Former Maryland Gov. Larry Hogan said Sunday that he’s backing Nikki Halley for president in the Iowa caucuses and beyond in the Republican nomination season.

Haley, the former governor of South Carolina and former U.N. ambassador, represents the Republican Party’s best shot of beating President Joe Biden in the general election in November, Hogan told host Jake Tapper on CNN’s “State of the Union” show .

“It’s time for the party to get behind Nikki Haley,” Hogan said.

Hogan predicted that former President Donald J. Trump would win Monday’s Republican caucuses in Iowa, the first step in the nomination process. But he noted that the winners of Iowa don’t typically end up becoming the nominee, and therefore the race for second place is just as important.

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Hogan’s endorsement of Haley comes amid renewed speculation about whether the former governor would run for president himself. Hogan ruled out a run as a Republican last year, but has sometimes indicated an interest in a potential third-party bid, perhaps with the centrist group No Labels.

It was reported last week that Hogan stepped down from a leadership position with No Labels in December, with some seeing that as a potential indication that Hogan was preparing a presidential run.

“It created a whole lot of speculation and I didn’t mean to do that,” Hogan said on CNN. “My position on No Labels has not changed. I’m focused on nominating the strongest possible Republican we can, which is why I’m urging everyone to get behind Nikki Haley.”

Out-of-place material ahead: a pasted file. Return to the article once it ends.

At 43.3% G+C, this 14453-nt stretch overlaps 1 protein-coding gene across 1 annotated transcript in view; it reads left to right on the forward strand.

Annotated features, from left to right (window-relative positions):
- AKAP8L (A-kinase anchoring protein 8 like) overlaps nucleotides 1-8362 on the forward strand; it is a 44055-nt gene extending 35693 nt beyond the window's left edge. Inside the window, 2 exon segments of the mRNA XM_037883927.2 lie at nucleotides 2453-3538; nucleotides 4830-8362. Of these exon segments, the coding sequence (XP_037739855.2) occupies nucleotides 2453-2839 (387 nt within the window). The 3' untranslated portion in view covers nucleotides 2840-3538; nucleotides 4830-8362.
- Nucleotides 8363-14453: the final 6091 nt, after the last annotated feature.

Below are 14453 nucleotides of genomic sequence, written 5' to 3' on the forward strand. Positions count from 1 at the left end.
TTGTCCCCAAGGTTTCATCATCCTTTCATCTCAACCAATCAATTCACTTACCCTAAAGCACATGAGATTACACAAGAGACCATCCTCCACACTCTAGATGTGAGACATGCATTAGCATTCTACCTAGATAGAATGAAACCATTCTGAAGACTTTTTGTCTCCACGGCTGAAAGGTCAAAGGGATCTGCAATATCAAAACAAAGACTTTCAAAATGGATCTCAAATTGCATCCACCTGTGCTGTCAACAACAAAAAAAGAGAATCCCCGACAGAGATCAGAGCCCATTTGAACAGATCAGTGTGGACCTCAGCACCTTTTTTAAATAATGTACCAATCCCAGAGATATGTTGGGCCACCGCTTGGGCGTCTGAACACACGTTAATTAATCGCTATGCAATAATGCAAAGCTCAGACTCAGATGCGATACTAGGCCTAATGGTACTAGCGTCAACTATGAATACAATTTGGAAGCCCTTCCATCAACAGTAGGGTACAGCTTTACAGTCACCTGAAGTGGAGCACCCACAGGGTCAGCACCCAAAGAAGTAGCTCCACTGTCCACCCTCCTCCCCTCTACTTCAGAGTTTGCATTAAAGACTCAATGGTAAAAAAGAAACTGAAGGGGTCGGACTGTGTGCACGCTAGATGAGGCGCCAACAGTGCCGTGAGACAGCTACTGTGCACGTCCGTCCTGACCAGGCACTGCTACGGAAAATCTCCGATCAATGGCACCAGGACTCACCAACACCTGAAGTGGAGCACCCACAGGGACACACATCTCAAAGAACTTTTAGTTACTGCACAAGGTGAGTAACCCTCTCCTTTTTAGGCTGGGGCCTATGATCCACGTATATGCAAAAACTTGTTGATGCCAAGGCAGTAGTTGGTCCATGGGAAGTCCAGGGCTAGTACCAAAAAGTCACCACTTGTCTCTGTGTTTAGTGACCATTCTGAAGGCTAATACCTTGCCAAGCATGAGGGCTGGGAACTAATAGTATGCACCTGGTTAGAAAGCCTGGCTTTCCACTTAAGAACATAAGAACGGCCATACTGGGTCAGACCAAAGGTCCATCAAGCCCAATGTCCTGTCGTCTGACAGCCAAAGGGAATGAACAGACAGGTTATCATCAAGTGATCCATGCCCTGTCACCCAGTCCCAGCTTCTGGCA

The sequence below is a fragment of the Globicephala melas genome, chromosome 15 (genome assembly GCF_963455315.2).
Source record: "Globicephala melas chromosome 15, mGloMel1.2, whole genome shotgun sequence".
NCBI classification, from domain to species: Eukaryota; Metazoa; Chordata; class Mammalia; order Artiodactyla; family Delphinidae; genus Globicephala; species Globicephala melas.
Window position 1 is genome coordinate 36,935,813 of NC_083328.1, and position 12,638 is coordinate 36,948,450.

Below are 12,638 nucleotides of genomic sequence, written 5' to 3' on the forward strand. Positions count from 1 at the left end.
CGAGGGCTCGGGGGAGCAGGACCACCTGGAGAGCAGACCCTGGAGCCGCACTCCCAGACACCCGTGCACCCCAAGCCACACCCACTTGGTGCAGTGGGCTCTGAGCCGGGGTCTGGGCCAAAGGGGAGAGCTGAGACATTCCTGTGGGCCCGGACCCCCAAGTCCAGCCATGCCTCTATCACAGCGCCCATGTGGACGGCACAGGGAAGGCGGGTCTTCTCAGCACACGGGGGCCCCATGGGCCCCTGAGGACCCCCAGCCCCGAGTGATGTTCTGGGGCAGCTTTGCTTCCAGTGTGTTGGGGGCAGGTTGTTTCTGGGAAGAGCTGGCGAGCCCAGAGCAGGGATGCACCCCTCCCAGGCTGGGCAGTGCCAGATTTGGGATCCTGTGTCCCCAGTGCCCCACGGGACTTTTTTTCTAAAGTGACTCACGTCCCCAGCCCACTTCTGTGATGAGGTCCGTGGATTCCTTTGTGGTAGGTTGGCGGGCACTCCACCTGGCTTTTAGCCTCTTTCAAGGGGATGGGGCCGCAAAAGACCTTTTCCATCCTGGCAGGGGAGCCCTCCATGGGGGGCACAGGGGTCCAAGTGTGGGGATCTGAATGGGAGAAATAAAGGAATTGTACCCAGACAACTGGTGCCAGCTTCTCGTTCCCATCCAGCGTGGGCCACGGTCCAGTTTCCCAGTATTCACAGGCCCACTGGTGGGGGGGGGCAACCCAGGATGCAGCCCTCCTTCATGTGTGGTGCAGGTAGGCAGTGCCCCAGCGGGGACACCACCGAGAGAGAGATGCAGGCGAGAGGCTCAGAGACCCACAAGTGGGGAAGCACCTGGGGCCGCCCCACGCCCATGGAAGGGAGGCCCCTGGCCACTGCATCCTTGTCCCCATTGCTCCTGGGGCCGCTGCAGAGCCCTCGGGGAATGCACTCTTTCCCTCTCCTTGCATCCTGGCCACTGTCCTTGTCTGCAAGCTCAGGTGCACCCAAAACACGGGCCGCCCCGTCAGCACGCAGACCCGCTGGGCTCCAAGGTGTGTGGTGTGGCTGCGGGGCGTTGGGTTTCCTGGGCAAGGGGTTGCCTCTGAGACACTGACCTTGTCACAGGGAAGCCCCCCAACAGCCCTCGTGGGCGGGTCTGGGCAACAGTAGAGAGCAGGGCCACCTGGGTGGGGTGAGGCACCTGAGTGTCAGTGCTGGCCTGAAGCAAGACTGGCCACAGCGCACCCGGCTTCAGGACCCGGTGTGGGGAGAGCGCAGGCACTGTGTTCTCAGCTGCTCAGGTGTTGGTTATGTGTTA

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Where No Labels may come into play, Hogan said, is if “we’re stuck with these two bad choices on the November ballot” — meaning Trump as the Republican nominee and Biden as the Democratic nominee.

If that’s the case, then No Labels may decide in March or April whether to field a third-party ticket, Hogan said.

“Seventy percent of the people in America do not want to vote for Joe Biden or Donald Trump,” Hogan said.

Pamela Wood covers Maryland politics and government. She previously reported for The Baltimore Sun, The Capital and other Maryland newspapers. A graduate of the University of Maryland, College Park, she lives in northern Anne Arundel County. 

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